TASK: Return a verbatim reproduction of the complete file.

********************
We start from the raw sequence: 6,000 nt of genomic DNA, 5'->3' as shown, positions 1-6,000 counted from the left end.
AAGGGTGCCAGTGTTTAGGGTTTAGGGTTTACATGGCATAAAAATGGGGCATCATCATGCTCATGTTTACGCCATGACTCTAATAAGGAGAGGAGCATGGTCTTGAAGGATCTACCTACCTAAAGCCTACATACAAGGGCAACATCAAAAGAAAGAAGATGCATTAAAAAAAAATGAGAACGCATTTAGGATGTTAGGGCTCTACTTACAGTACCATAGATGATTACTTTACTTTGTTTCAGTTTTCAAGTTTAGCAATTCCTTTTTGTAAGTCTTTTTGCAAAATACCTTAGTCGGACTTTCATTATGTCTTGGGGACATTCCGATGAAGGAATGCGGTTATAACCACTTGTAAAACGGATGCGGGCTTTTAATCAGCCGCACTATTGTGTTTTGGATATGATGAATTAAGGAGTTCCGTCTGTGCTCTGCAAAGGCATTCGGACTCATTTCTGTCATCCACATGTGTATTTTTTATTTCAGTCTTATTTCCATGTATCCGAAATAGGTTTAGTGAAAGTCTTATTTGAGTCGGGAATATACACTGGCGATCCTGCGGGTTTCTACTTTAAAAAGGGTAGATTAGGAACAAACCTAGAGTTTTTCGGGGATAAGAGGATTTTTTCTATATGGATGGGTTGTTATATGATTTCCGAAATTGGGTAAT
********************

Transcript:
We start from the raw sequence: 6,000 nt of genomic DNA, 5'->3' as shown, positions 1-6,000 counted from the left end.
AAGGGTGCCAGTGTTTAGGGTTTAGGGTTTACATGGCATAAAAATGGGGCATCATCATGCTCATGTTTACGCCATGACTCTAATAAGGAGAGGAGCATGGTCTTGAAGGATCTACCTACCTAAAGCCTACATACAAGGGCAACATCAAAAGAAAGAAGATGCATTAAAAAAAAATGAGAACGCATTTAGGATGTTAGGGCTCTACTTACAGTACCATAGATGATTACTTTACTTTGTTTCAGTTTTCAAGTTTAGCAATTCCTTTTTGTAAGTCTTTTTGCAAAATACCTTAGTCGGACTTTCATTATGTCTTGGGGACATTCCGATGAAGGAATGCGGTTATAACCACTTGTAAAACGGATGCGGGCTTTTAATCAGCCGCACTATTGTGTTTTGGATATGATGAATTAAGGAGTTCCGTCTGTGCTCTGCAAAGGCATTCGGACTCATTTCTGTCATCCACATGTGTATTTTTTATTTCAGTCTTATTTCCATGTATCCGAAATAGGTTTAGTGAAAGTCTTATTTGAGTCGGGAATATACACTGGCGATCCTGCGGGTTTCTACTTTAAAAAGGGTAGATTAGGAACAAACCTAGAGTTTTTCGGGGATAAGAGGATTTTTTCTATATGGATGGGTTGTTATATGATTTCCGAAATTGGGTAAT